Gas station without pumps

2015 October 6

Crawlspace ventilation—better low-voltage handling

Filed under: Uncategorized — gasstationwithoutpumps @ 10:10
Tags: , , ,

In Crawlspace ventilation again, I mentioned the problem that I was having with the fans whining if the power supply could not provide enough power:

With the 8Ω series resistance, the 4-fan load had a hard time getting started, and whined a bit before starting. Once one of the fans got up to speed and reduced its current draw, the others quickly came up to speed also. The regulated voltage was only 4.9V, and fluctuated a bit, rather than the constant 5.02V with smaller loads or less series resistance between the 9V power supply and the regulator.

With the 10Ω series resistance, the 4-fan load could not start at all, but just whined. The output of the regulator was only 2.2V while the fans were stalled. If a 4th fan was added while 3 fans were already running, the fans ran, but with a 4.11V regulator output. (The three fans had already reduced the regulator voltage to 4.99V).

I may have a little trouble with the fans each morning as the power comes up gradually—they may have trouble starting if the panel is not yet putting out enough power. If that turns out to be a problem, I may need to add some circuitry to detect low voltage on the regulator and turn off one or more fans.

The fans I’m using have brushless motors, which means that they include electronics to set the speed of the fan.  Based on the electrical noise I see on the power line, they appear to have a constant frequency independent of whether the fan is spinning or not. This simple design for the electronics is cheap, but not as good as a design that detects the speed of the motor and optimizes the phase and frequency of the rotating magnetic field to maximize torque or efficiency. The whining at low power when the fan is not turning seems to be at the frequency at which the fan is expected to spin with a 5V supply, but I’ve not used a microphone to check.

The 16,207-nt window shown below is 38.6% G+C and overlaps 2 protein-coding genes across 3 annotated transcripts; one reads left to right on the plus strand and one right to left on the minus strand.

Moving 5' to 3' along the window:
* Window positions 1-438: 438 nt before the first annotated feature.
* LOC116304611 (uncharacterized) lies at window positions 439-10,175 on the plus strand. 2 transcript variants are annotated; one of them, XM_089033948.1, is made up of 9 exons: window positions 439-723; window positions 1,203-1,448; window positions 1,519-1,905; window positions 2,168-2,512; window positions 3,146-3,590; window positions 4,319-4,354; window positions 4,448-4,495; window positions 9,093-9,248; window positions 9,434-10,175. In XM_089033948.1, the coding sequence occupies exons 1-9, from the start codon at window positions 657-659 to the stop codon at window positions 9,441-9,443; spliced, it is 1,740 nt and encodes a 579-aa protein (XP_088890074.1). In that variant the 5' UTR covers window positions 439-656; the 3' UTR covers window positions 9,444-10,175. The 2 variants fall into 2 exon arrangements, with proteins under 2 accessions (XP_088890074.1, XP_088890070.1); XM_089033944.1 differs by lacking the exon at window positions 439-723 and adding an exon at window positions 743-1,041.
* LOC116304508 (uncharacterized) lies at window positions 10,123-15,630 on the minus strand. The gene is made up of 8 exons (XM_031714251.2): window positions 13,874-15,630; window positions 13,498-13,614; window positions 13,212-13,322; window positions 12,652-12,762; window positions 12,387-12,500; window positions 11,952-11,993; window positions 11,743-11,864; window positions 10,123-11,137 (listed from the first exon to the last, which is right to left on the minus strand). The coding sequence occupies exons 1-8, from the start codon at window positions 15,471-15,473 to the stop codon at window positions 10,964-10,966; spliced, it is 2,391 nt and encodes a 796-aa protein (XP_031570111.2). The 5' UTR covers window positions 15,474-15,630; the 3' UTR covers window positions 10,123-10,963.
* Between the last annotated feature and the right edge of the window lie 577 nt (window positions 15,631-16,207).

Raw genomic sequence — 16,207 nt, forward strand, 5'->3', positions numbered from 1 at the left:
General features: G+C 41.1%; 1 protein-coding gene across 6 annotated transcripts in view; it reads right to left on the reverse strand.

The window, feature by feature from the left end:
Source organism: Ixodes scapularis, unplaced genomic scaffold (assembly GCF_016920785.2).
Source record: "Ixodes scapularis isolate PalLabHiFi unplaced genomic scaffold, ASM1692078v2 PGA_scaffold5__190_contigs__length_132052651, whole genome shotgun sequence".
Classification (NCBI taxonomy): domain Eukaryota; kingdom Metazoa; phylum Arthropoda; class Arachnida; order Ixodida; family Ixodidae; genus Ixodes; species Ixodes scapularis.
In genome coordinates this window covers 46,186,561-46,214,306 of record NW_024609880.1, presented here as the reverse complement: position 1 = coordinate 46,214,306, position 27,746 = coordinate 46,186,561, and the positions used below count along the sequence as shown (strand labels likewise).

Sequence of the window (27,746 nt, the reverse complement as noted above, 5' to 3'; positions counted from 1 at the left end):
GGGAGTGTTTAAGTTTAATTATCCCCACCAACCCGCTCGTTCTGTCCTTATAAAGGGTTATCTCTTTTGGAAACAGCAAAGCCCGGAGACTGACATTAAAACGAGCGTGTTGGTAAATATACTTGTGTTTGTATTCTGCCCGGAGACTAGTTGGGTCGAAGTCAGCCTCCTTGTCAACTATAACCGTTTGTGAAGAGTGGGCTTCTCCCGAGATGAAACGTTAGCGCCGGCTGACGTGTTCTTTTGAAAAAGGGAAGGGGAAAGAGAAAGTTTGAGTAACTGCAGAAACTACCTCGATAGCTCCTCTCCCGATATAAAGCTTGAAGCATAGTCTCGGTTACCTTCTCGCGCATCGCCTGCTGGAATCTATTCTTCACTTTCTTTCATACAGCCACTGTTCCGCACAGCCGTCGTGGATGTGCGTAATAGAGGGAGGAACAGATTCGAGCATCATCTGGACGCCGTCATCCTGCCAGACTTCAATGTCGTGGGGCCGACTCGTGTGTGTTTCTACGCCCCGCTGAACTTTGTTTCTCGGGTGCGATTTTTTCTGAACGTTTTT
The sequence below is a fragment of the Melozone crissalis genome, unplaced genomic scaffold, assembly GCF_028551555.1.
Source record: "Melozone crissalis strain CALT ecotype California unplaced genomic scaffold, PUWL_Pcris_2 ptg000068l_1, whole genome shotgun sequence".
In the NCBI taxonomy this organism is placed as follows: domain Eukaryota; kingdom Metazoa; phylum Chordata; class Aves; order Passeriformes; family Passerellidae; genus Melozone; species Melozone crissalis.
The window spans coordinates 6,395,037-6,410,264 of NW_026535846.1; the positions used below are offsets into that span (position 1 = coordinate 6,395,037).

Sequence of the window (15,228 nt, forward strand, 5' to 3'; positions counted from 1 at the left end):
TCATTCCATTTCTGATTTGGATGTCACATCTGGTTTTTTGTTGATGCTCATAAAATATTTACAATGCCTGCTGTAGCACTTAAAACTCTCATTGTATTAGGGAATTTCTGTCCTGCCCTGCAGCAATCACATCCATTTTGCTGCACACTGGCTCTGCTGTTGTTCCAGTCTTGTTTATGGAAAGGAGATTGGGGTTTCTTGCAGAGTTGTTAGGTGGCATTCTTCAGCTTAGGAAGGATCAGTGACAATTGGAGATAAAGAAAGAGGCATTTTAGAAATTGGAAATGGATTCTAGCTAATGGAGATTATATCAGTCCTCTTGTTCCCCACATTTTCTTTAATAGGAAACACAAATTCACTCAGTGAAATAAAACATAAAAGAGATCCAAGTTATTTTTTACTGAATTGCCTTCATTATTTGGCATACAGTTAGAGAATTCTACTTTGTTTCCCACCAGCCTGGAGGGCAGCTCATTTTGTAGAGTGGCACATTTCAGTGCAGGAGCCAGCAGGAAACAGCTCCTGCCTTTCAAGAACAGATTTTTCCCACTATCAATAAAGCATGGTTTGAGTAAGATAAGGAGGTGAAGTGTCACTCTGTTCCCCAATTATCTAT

I tried two different approaches to handling the low-voltage problem:a power-on-reset chip and a simpler FET circuit of my own design.

The first design was to use a power-on-reset chip and an nFET to turn off the motors when the voltage was too low.  This was inspired by the standard Miller engine used in solar motor toys to harvest energy from low-current solar cells, store it in a capacitor, and discharge the capacitor through the motor when there was enough charge. This did not work well, as the voltage from the regulator quickly got up to 5V when there was no load, but dropped almost immediately when the fan was turned on, causing the reset chip to turn the fan off again. The chip I was using, MCP100-450DI/TO has only 50mV of hysteresis, so it would turn off again almost as soon as it turned on, and then wait for 0.3 s before turning on again.  The 50mV hysteresis meant that I’d need a large storage capacitor to get the fans past their initial high-current startup—I estimated around 15F, which would be an expensive supercapacitor.  Without a huge capacitor,  this circuit resulted in pulsed whining when the power supply was not capable of delivering the full 5V, which was even more annoying than the steady whine.

The second design I tried was just using the exponential turn-on of an nFET to provide full current when the voltage was high enough, but limit the current to very low levels when the voltage was insufficient:

The large capacitor on the gate keeps the transistor on for a while even after the voltage starts dropping.

The large capacitor on the gate keeps the transistor on for a while even after the voltage starts dropping.